Organizing the new labor

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Essays

If, as my fellow investor and friend Albert suggests, speculative investing becomes more common in time, as the “money is top-heavy” edict becomes more pronounced, there should then be more high-risk capital available to fund startups, and as a result, the startup funnel will widen. And in addition, of course, it’s easier than ever to start a company and start to grow it, and the opportunity is attractive to an increasingly global audience of hackers and hustlers. As a result, it’s not unreasonable to conclude, as the Fortune 500 sees more creative destruction, and public companies shrink in number, that the entrepreneur – or, at least the free agent – is the new labor for the 21st century.**

Sara Horowitz at Freelancer’s Union has captured the imagination of a large segment of this growing population – the traditional freelancers – and has created a gold standard for services for the gig economy. The organizers at Peers are working in healthy tension with the sharing economy platforms to provide a voice to the Lyft drivers, AirBnb hosts, and TaskRabbits. And finally, I think the accelerators and incubators are another key component of organization for this new labor. Just like the unions played an incredibly significant part of the 20th century, balancing corporate interests in lowering wages and cutting benefits against the rights of the working class, the incubators and accelerators play an equally powerful part in protecting the interests of the entrepreneurs against, well, us. Transparency in pay, pricing, terms, and a community of like-minded professionals who provide support networks to each other is a critical component of any new labor class.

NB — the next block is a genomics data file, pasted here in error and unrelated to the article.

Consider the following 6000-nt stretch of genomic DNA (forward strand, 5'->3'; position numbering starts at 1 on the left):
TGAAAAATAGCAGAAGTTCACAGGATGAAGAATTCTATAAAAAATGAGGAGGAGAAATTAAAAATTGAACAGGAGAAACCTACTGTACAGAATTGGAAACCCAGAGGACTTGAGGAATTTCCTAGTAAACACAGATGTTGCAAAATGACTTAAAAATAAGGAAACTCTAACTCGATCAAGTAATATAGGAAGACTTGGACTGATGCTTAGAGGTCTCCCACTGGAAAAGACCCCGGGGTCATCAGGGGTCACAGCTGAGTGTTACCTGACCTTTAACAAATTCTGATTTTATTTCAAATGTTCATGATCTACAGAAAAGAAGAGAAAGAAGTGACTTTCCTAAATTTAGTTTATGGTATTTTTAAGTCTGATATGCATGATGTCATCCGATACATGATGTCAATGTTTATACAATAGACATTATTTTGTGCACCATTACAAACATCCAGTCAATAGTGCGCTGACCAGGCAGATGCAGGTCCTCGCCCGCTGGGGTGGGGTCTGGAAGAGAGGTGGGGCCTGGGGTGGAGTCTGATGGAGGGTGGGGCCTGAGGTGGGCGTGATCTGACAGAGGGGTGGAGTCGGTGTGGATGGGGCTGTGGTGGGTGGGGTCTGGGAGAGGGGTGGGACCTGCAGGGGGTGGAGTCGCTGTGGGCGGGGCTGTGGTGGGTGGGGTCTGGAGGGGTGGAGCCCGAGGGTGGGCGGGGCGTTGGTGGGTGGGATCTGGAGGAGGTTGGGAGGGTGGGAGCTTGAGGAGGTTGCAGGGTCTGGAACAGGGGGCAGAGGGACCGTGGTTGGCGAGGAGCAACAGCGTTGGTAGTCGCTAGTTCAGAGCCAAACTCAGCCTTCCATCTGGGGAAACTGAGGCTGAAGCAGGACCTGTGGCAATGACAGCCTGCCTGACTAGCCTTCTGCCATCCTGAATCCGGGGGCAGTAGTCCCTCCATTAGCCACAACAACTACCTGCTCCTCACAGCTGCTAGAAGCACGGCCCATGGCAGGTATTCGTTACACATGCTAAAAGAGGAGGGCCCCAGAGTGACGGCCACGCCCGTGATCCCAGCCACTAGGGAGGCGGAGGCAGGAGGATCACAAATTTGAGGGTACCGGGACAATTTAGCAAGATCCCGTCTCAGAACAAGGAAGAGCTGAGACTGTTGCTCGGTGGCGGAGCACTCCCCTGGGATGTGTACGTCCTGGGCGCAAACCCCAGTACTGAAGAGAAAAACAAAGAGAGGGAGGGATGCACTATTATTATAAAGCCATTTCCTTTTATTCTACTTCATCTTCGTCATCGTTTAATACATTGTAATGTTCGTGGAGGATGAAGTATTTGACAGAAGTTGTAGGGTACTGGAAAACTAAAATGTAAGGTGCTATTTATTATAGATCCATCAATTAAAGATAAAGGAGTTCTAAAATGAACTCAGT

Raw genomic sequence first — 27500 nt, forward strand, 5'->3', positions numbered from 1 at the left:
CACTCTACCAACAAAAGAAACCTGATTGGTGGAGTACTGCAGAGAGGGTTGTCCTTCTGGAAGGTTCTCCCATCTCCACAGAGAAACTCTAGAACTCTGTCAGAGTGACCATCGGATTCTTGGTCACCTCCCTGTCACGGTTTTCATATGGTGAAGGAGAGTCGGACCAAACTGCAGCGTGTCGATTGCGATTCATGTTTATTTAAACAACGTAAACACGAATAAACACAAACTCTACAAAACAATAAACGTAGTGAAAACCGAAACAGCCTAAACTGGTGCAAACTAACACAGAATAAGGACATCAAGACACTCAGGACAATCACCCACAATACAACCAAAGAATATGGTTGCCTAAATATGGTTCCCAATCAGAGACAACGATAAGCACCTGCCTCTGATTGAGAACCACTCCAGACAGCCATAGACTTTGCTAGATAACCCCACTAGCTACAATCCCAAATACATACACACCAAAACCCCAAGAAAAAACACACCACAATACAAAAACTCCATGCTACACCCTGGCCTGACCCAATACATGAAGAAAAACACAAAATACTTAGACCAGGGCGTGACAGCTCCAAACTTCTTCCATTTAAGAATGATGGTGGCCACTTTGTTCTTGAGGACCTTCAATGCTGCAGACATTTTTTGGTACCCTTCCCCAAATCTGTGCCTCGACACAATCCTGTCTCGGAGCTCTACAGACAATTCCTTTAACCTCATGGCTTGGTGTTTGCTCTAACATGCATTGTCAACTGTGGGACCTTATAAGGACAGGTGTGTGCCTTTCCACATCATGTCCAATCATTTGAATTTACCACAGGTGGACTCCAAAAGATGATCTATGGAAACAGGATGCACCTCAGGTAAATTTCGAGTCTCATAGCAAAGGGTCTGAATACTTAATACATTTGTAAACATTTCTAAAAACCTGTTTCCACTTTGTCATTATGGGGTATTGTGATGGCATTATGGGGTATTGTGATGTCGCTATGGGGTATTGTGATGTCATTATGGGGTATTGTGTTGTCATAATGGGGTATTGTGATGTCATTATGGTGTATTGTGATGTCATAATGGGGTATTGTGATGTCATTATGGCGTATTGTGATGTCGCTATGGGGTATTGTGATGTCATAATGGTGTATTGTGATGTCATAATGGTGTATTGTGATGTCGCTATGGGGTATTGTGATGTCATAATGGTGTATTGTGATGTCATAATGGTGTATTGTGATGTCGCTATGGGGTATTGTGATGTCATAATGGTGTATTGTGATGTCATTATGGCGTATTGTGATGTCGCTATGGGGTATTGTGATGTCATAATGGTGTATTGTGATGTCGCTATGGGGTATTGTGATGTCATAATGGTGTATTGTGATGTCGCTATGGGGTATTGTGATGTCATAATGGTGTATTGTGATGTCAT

Coding bootcamps and vocational training programs focused on startup competency are another great piece of infrastructure to this end. While one can’t become a proficient software engineer in a month, or necessarily in three months, training programs that get an individual off the ground with a prototype, or in an early-stage job at a startup move the culture forward, by making the opportunity to participate in this new industry more accessible to more people.

But what of protection against firing? You can’t fire a member of an organized labor group without cause, and in many states that’s by law. But in an incredibly high-risk environment like the innovation ecosystem, how do you create infrastructure for downside protection? Acquihires are part of that trend, and I think those are fantastic, for this reason. I like that Exitround.com is trying to make it easier for that marketplace to transact. But, still, vast swaths of people who are creating and joining startups, hoping to land somewhere interesting as a result of their incredibly hard work are left penniless and without many options. If this ecosystem will really have a cambrian explosion globally, and the value creation will actually be more inclusive and less extractive, this is a key piece of the puzzle. Without it, there’s a strong disincentive for people who aren’t already financially stable, and for those who are yet fail, they are, at best, collateral damage. And that’s a shame.

**You might laugh at the idea of a seed-funded entrepreneur being working class, but it’s worth considering the fact that plenty of seed-funded entrepreneurs don’t have friends and family backing, don’t have savings to speak of, and are earning very, very little while building for product-market fit. Gideon Lewis-Kraus writes really eloquently about it in his book, No Exit. You’re probably just thinking about the seed-funded entrepreneurs that YOU know, who are the exception, not the rule.

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